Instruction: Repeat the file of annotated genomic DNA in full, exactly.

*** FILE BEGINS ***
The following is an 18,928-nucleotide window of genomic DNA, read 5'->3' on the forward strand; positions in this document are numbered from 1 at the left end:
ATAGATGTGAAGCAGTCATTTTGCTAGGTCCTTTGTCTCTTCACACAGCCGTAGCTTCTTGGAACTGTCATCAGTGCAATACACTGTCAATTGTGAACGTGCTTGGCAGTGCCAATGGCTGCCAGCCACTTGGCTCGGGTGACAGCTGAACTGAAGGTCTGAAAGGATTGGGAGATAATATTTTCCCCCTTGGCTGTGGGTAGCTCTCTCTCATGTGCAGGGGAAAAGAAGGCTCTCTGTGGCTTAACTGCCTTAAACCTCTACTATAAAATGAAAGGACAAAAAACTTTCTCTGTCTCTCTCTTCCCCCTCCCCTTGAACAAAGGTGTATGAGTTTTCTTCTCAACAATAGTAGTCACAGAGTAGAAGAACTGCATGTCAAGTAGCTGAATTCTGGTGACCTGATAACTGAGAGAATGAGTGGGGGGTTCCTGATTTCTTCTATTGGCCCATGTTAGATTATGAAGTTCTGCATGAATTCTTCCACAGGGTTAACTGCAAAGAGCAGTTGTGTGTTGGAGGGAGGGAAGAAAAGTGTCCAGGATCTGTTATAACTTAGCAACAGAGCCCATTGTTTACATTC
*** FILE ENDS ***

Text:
The following is an 18,928-nucleotide window of genomic DNA, read 5'->3' on the forward strand; positions in this document are numbered from 1 at the left end:
ATAGATGTGAAGCAGTCATTTTGCTAGGTCCTTTGTCTCTTCACACAGCCGTAGCTTCTTGGAACTGTCATCAGTGCAATACACTGTCAATTGTGAACGTGCTTGGCAGTGCCAATGGCTGCCAGCCACTTGGCTCGGGTGACAGCTGAACTGAAGGTCTGAAAGGATTGGGAGATAATATTTTCCCCCTTGGCTGTGGGTAGCTCTCTCTCATGTGCAGGGGAAAAGAAGGCTCTCTGTGGCTTAACTGCCTTAAACCTCTACTATAAAATGAAAGGACAAAAAACTTTCTCTGTCTCTCTCTTCCCCCTCCCCTTGAACAAAGGTGTATGAGTTTTCTTCTCAACAATAGTAGTCACAGAGTAGAAGAACTGCATGTCAAGTAGCTGAATTCTGGTGACCTGATAACTGAGAGAATGAGTGGGGGGTTCCTGATTTCTTCTATTGGCCCATGTTAGATTATGAAGTTCTGCATGAATTCTTCCACAGGGTTAACTGCAAAGAGCAGTTGTGTGTTGGAGGGAGGGAAGAAAAGTGTCCAGGATCTGTTATAACTTAGCAACAGAGCCCATTGTTTACATTC